* Forget “Salons are recession proof” thinking: These are different and extremely complex times. That old “recession proof” thinking enables inaction. It creates a mindset that nothing needs to change. Today, salons are NOT recession proof. Many can already attest to that.
* Turn your systems on: This simply means, everyone on your team plays according to the rules. Our coaching clients that are reporting growing or steady sales and profits are the ones that have a no-compromise culture where everyone is accountable. From up-selling on the phones and adhering to service procedures, to consultations, recommendations and pre-booking, they execute their systems.
* Lift or drag: Do you have employees on your team that live by their own rules? That’s compromise. Absenteeism, lateness, missing huddles, avoiding retail recommendations, not pre-booking, no teamwork, always an excuse… you get the picture. If an employee is not creating lift, he or she is creating drag. The no-compromise leader doesn’t tolerate drag of any kind.
* Information flow: In times like these, information flow throughout the business is crucial. The no-compromise leader is a communicator. Huddles, scoreboards, one-on-ones, constant cheerleading – that’s how to maintain urgency, consistency and focus.
* Cash-flow planning: I know I beat this topic to death. I do so because too many entrepreneurs don’t pay attention to their financial reports. Even more fail to create and live a cash-flow plan. Today, and most certainly in the months ahead, there is no margin for error when it comes to cash flow. Most certainly, there is no bailout waiting for you should you run out of cash. The no-compromise leader is engaged in cash-flow planning.
You need to go no compromise. America needs to go no compromise. No doubt we are in uncertain and fearful economic times. It’s time for no-compromise leadership. Heck, I wrote the book on it and I need to adhere to no-compromise thinking and behavior, too. Let’s weather this storm by doing what needs to be done. Like all storms, there is sunshine and blue skies on the other side.
Pass this email on to your business colleagues, managers and friends.
Neil Ducoff, Strategies founder & CEO

We are all getting a real-time and sobering lesson in compromise. The economic events of this past week on Wall Street and Washington DC have been fed by compromise at every step. In what seems like a heartbeat, the economy went from sluggish to serious talk of recession. The question we’ve been asking, “Can it get any worse?” now has an answer, “Yes it can.” Compromise in Washington and Wall Street has driven America to the lowest point I have ever witnessed in my lifetime.... Read More

We are all getting a real-time and sobering lesson in compromise. The economic events of this past week on Wall Street and Washington DC have been fed by compromise at every step. In what seems like a heartbeat, the economy went from sluggish to serious talk of recession. The question we’ve been asking, “Can it get any worse?” now has an answer, “Yes it can.” Compromise in Washington and Wall…
Read More

Categories: Monday Morning Wake-Up

Pricing in today’s uncertain economy

September 22, 2008 | By Neil Ducoff | No Comments

Pricing services at salons and spas is a topic that’s always steeped in controversy. At one extreme, owners take an artistic and emotional approach that relies heavily on what the market will bear. At the other extreme, owners take a more strategic approach that factors in costs, profit margins and competitor pricing. In the middle resides a mixed bag consisting of multi-level pricing, incentive pricing, service packaging and other similar strategies with the intention of appealing to the broadest range of consumer price preferences.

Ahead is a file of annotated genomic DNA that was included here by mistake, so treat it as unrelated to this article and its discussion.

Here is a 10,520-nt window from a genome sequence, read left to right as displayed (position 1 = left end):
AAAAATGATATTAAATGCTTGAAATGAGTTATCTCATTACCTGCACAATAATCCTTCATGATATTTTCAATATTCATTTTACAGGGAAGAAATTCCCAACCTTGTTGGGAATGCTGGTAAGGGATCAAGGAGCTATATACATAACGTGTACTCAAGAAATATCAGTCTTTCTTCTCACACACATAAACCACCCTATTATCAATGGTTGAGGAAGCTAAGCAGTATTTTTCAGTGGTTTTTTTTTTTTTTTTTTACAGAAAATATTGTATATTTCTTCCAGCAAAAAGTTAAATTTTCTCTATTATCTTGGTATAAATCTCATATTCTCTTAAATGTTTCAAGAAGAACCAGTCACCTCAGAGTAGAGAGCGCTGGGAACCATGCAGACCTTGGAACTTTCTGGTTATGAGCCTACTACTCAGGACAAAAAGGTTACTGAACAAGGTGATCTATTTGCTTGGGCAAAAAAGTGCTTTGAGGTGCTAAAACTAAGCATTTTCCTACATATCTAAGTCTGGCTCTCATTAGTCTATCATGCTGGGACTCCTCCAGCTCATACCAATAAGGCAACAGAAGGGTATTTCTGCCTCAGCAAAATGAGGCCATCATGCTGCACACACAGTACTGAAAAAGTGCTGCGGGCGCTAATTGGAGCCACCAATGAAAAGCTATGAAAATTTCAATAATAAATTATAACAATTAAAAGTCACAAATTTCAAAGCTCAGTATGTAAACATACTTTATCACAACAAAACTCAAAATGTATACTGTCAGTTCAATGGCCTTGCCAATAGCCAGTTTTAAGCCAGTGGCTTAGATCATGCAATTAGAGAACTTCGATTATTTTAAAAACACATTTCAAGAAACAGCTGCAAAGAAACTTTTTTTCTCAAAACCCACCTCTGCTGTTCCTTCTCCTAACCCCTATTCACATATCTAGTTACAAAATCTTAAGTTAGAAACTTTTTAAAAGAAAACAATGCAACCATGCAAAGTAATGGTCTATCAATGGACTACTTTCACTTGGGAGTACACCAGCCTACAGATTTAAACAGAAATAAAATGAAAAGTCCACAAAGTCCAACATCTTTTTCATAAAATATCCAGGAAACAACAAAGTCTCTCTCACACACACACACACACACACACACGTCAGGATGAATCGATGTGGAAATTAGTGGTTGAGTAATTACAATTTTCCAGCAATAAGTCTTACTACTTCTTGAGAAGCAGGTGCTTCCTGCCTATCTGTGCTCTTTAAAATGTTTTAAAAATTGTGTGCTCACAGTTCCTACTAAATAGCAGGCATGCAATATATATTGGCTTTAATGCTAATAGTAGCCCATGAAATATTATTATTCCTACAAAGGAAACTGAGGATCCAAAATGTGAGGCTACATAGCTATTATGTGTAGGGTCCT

Suffice it to say, pricing strategies at salons and spas are clearly more art than science. Yet, while the debate rages on, only one line item on your profit and loss statement truly matters – net profit. Did your business generate enough revenue and control its expenses to make a profit? And, at the end of the day, was that profit significant enough to be worth all the effort? In these uncertain economic times, these two simple questions must guide any and all pricing decisions and strategies.
To keep your thinking clear on your pricing strategies, consider the following:
* The problem may be your spending – not your pricing: Before you rush into a price increase or a discount strategy, get real about your spending habits. I’ve seen more owners crying the blues about profits while refusing to confront their spending and avoidance of cash-flow planning disciplines. If this describes you, it’s time to confront reality and take accountability for managing expense. Messing with pricing is not going to fix a spending behavior problem.
* The problem may be “not up-selling” – not your pricing: It’s a safe bet that you’re letting sales walk out the door simply because your front desk and service providers are not up-selling. Does your front desk and call center staff have scripts for up-selling? If not, why not? If they do, are they using those scripts? The same goes for service providers. Scripts make up-selling easier and more natural. Too many salons and spas have the systems but fail to train and hold employees accountable for using them.
* Know your cost-per-hour: You cannot effectively price a service without knowing your cost-per-hour that includes labor, product cost and overhead. Knowing your cost-per-hour is like knowing the cost of a retail product. It allows you to effectively “mark-up” that cost sufficiently to ensure a profit. Without knowing cost-per-hour, you’re simply guessing. You can read more about cost-per-hour in the Strategies’ archive by clicking this link: Service Pricing